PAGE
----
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Sunset Evaluation of Barbering and Beauty Culture

Report No. 01-02


During the 1999 legislative session, the Legislature found that deregulating professions and vocations where appropriate could reduce government bureaucracy and red tape. Consequently, Act 254, Session Laws of Hawaii 1999, directed the Auditor to conduct a sunset review of the regulation of barbering and beauty culture. The Auditor is required to report on whether regulation of these professions should be continued or repealed, and if continued, whether it would be more efficient and cost-effective to regulate barbering and beauty culture through a regulatory board, the Department of Commerce and Consumer Affairs, or some other agency or mechanism.

Barbers cut, trim, shampoo, and style hair. Beauty culturists, also known as cosmetologists, primarily shampoo, cut, and style hair, but also perform a number of other services. Many beauty culturists offer specialized services and work exclusively on hair, nails, or skin. A growing number also actively sell cosmetic products and supplies.

Currently, all 50 states regulate beauty culture, also known as cosmetology, and require licensure while 49 of 50 states regulate barbering and require licensure. Barbering has been regulated in Hawaii since 1947 and beauty culture since 1929. As of July 2000, there were over 6,700 licensed practitioners, shops, and schools in Hawaii. In addition, a total of 202 apprentice permits and 600 temporary permits have been issued.

Since 1980, we have conducted two sunset evaluation reviews of barbering and three of beauty culture. In all five reports, we recommended against the continuation of the statutes under which the two occupations are regulated (Chapter 438 and Chapter 439, HRS). We found that regulation of the practices of barbering and beauty culture under these chapters was not warranted as the two practices posed little danger to the public. Potential dangers to public welfare were found to be outside the purview of these two chapters and could be more appropriately addressed by other state and federal laws and agencies.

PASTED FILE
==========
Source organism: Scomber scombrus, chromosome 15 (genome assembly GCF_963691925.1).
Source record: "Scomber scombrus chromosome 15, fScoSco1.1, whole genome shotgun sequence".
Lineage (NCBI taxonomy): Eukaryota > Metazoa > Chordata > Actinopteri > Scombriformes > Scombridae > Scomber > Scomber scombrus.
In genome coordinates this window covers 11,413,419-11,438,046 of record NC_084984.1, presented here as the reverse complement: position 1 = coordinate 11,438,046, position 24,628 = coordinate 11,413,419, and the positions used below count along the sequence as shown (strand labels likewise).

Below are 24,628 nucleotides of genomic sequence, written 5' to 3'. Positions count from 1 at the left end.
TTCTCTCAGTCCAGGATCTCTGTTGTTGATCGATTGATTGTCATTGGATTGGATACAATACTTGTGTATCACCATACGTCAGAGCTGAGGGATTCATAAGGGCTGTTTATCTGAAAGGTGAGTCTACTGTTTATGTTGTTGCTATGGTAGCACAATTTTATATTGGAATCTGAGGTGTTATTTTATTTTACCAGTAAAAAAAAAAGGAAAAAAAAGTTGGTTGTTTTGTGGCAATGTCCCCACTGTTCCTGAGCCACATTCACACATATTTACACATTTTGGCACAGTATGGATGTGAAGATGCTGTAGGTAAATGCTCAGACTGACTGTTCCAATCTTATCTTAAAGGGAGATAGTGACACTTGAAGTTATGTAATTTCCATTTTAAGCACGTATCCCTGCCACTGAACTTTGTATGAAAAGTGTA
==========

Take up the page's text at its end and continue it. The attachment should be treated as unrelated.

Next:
We found that little has changed since we last evaluated these occupations over ten years ago. The practices of barbering and beauty culture pose a minimal risk to the public's health, safety, or welfare. Locally and nationally, there is little evidence of abuses by barbers and beauty culturists. Furthermore, protection from the potential harm posed by these two occupations exists within the purview of other state and federal agencies' regulations. For example, the state Department of Health regulates the sanitation of barber shops and beauty parlors while the federal Food and Drug Administration regulates cosmetic products.

In addition, other incentives exist for practitioners to prevent harm to consumer health, safety, and welfare. These incentives relate to the impact on insurance cost and availability, the potential for liability lawsuits, and practitioners' word-of-mouth reputation.

Finally, we found that regulation of barbering and beauty culture reduces the number of individuals able to provide services and thereby limits consumer choice. Relatively high failure rates for barbering and beauty culture examinations indicate that these examinations are barriers to entry into the occupations. As a result, consumers face a reduction in the selection and quality of services, while facing higher costs for those services.

Recommendation and Response

We recommended that Chapters 438 and 439, HRS, be repealed.

In its response, the Board of Barbering and Cosmetology noted strong disagreement with our recommendation. The board feels that repeal of Chapters 438 and 439 would open the door to fraud, incompetence, and public distrust in barbers and cosmetologists. The board also noted its belief that repeal would undermine the safeguards administered by the state Departments of Education and Health and the federal Food and Drug Administration. The Department of Commerce and Consumer Affairs did not submit a response.

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